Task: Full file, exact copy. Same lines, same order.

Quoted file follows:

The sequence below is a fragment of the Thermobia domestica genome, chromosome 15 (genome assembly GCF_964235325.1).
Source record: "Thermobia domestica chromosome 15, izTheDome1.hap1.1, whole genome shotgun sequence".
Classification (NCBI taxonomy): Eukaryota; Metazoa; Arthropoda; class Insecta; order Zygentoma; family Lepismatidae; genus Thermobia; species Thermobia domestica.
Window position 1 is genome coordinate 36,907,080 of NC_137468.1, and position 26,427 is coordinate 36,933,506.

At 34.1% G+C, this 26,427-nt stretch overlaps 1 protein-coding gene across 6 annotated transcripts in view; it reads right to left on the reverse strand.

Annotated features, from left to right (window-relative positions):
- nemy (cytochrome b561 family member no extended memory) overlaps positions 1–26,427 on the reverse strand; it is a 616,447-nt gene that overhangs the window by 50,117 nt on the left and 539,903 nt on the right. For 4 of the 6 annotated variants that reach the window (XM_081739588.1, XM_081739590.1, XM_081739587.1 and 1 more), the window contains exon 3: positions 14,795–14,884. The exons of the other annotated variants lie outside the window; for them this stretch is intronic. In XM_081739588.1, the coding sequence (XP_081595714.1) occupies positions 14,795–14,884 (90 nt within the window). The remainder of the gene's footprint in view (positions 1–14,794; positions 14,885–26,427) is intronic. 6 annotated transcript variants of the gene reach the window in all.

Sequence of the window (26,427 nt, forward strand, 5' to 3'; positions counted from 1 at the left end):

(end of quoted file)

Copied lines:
The sequence below is a fragment of the Thermobia domestica genome, chromosome 15 (genome assembly GCF_964235325.1).
Source record: "Thermobia domestica chromosome 15, izTheDome1.hap1.1, whole genome shotgun sequence".
Classification (NCBI taxonomy): Eukaryota; Metazoa; Arthropoda; class Insecta; order Zygentoma; family Lepismatidae; genus Thermobia; species Thermobia domestica.
Window position 1 is genome coordinate 36,907,080 of NC_137468.1, and position 26,427 is coordinate 36,933,506.

At 34.1% G+C, this 26,427-nt stretch overlaps 1 protein-coding gene across 6 annotated transcripts in view; it reads right to left on the reverse strand.

Annotated features, from left to right (window-relative positions):
- nemy (cytochrome b561 family member no extended memory) overlaps positions 1–26,427 on the reverse strand; it is a 616,447-nt gene that overhangs the window by 50,117 nt on the left and 539,903 nt on the right. For 4 of the 6 annotated variants that reach the window (XM_081739588.1, XM_081739590.1, XM_081739587.1 and 1 more), the window contains exon 3: positions 14,795–14,884. The exons of the other annotated variants lie outside the window; for them this stretch is intronic. In XM_081739588.1, the coding sequence (XP_081595714.1) occupies positions 14,795–14,884 (90 nt within the window). The remainder of the gene's footprint in view (positions 1–14,794; positions 14,885–26,427) is intronic. 6 annotated transcript variants of the gene reach the window in all.

Sequence of the window (26,427 nt, forward strand, 5' to 3'; positions counted from 1 at the left end):